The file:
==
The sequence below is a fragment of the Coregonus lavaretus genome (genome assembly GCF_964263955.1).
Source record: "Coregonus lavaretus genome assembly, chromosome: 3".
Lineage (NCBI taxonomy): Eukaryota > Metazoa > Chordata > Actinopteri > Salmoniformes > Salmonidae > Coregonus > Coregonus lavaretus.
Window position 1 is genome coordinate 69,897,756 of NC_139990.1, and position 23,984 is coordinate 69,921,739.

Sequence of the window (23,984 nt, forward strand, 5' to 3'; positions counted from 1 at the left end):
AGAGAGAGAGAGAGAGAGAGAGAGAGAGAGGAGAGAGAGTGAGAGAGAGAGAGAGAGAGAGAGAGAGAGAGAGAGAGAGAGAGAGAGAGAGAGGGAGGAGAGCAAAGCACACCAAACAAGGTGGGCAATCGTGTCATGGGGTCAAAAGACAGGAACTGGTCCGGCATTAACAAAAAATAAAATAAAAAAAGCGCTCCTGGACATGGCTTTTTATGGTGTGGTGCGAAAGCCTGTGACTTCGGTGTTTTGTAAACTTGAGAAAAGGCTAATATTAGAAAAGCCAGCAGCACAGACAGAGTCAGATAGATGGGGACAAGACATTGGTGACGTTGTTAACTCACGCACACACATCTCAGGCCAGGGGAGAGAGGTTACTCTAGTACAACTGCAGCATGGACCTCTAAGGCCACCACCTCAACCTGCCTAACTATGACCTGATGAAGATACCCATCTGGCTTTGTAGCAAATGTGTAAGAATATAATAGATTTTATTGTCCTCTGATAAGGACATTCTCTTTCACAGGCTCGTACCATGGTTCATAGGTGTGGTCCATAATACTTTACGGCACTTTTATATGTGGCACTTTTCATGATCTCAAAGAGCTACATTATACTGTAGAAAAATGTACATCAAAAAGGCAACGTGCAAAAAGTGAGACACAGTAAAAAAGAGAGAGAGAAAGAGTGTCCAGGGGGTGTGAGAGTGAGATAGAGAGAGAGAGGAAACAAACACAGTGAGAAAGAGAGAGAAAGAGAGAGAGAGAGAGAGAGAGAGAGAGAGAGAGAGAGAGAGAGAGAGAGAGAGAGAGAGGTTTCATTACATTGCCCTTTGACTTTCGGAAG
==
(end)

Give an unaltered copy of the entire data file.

The sequence below is a fragment of the Coregonus lavaretus genome (genome assembly GCF_964263955.1).
Source record: "Coregonus lavaretus genome assembly, chromosome: 3".
Lineage (NCBI taxonomy): Eukaryota > Metazoa > Chordata > Actinopteri > Salmoniformes > Salmonidae > Coregonus > Coregonus lavaretus.
Window position 1 is genome coordinate 69,897,756 of NC_139990.1, and position 23,984 is coordinate 69,921,739.

Sequence of the window (23,984 nt, forward strand, 5' to 3'; positions counted from 1 at the left end):
AGAGAGAGAGAGAGAGAGAGAGAGAGAGAGGAGAGAGAGTGAGAGAGAGAGAGAGAGAGAGAGAGAGAGAGAGAGAGAGAGAGAGAGAGAGAGGGAGGAGAGCAAAGCACACCAAACAAGGTGGGCAATCGTGTCATGGGGTCAAAAGACAGGAACTGGTCCGGCATTAACAAAAAATAAAATAAAAAAAGCGCTCCTGGACATGGCTTTTTATGGTGTGGTGCGAAAGCCTGTGACTTCGGTGTTTTGTAAACTTGAGAAAAGGCTAATATTAGAAAAGCCAGCAGCACAGACAGAGTCAGATAGATGGGGACAAGACATTGGTGACGTTGTTAACTCACGCACACACATCTCAGGCCAGGGGAGAGAGGTTACTCTAGTACAACTGCAGCATGGACCTCTAAGGCCACCACCTCAACCTGCCTAACTATGACCTGATGAAGATACCCATCTGGCTTTGTAGCAAATGTGTAAGAATATAATAGATTTTATTGTCCTCTGATAAGGACATTCTCTTTCACAGGCTCGTACCATGGTTCATAGGTGTGGTCCATAATACTTTACGGCACTTTTATATGTGGCACTTTTCATGATCTCAAAGAGCTACATTATACTGTAGAAAAATGTACATCAAAAAGGCAACGTGCAAAAAGTGAGACACAGTAAAAAAGAGAGAGAGAAAGAGTGTCCAGGGGGTGTGAGAGTGAGATAGAGAGAGAGAGGAAACAAACACAGTGAGAAAGAGAGAGAAAGAGAGAGAGAGAGAGAGAGAGAGAGAGAGAGAGAGAGAGAGAGAGAGAGAGAGAGAGAGGTTTCATTACATTGCCCTTTGACTTTCGGAAG